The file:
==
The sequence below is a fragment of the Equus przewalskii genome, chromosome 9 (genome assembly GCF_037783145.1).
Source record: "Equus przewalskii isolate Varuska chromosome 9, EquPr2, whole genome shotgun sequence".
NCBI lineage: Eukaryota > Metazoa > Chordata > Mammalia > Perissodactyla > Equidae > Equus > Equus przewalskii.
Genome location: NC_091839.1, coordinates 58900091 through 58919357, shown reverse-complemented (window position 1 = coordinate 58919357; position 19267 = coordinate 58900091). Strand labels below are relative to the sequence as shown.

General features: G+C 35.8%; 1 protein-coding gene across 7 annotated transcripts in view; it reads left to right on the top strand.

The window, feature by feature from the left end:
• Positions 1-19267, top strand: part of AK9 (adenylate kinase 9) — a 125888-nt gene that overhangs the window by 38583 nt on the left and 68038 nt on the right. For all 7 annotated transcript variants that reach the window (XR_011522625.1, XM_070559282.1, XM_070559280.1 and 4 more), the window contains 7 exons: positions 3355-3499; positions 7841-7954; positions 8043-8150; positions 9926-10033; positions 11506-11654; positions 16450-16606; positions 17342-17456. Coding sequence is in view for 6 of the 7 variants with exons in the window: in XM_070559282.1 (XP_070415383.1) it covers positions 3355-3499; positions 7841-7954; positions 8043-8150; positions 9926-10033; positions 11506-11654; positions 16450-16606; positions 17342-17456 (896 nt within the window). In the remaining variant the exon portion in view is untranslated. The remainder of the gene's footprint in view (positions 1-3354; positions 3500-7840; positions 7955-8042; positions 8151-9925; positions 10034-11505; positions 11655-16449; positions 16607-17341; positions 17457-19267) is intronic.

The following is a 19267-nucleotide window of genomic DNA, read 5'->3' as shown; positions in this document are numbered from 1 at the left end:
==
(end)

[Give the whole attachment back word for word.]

The sequence below is a fragment of the Equus przewalskii genome, chromosome 9 (genome assembly GCF_037783145.1).
Source record: "Equus przewalskii isolate Varuska chromosome 9, EquPr2, whole genome shotgun sequence".
NCBI lineage: Eukaryota > Metazoa > Chordata > Mammalia > Perissodactyla > Equidae > Equus > Equus przewalskii.
Genome location: NC_091839.1, coordinates 58900091 through 58919357, shown reverse-complemented (window position 1 = coordinate 58919357; position 19267 = coordinate 58900091). Strand labels below are relative to the sequence as shown.

General features: G+C 35.8%; 1 protein-coding gene across 7 annotated transcripts in view; it reads left to right on the top strand.

The window, feature by feature from the left end:
• Positions 1-19267, top strand: part of AK9 (adenylate kinase 9) — a 125888-nt gene that overhangs the window by 38583 nt on the left and 68038 nt on the right. For all 7 annotated transcript variants that reach the window (XR_011522625.1, XM_070559282.1, XM_070559280.1 and 4 more), the window contains 7 exons: positions 3355-3499; positions 7841-7954; positions 8043-8150; positions 9926-10033; positions 11506-11654; positions 16450-16606; positions 17342-17456. Coding sequence is in view for 6 of the 7 variants with exons in the window: in XM_070559282.1 (XP_070415383.1) it covers positions 3355-3499; positions 7841-7954; positions 8043-8150; positions 9926-10033; positions 11506-11654; positions 16450-16606; positions 17342-17456 (896 nt within the window). In the remaining variant the exon portion in view is untranslated. The remainder of the gene's footprint in view (positions 1-3354; positions 3500-7840; positions 7955-8042; positions 8151-9925; positions 10034-11505; positions 11655-16449; positions 16607-17341; positions 17457-19267) is intronic.

The following is a 19267-nucleotide window of genomic DNA, read 5'->3' as shown; positions in this document are numbered from 1 at the left end: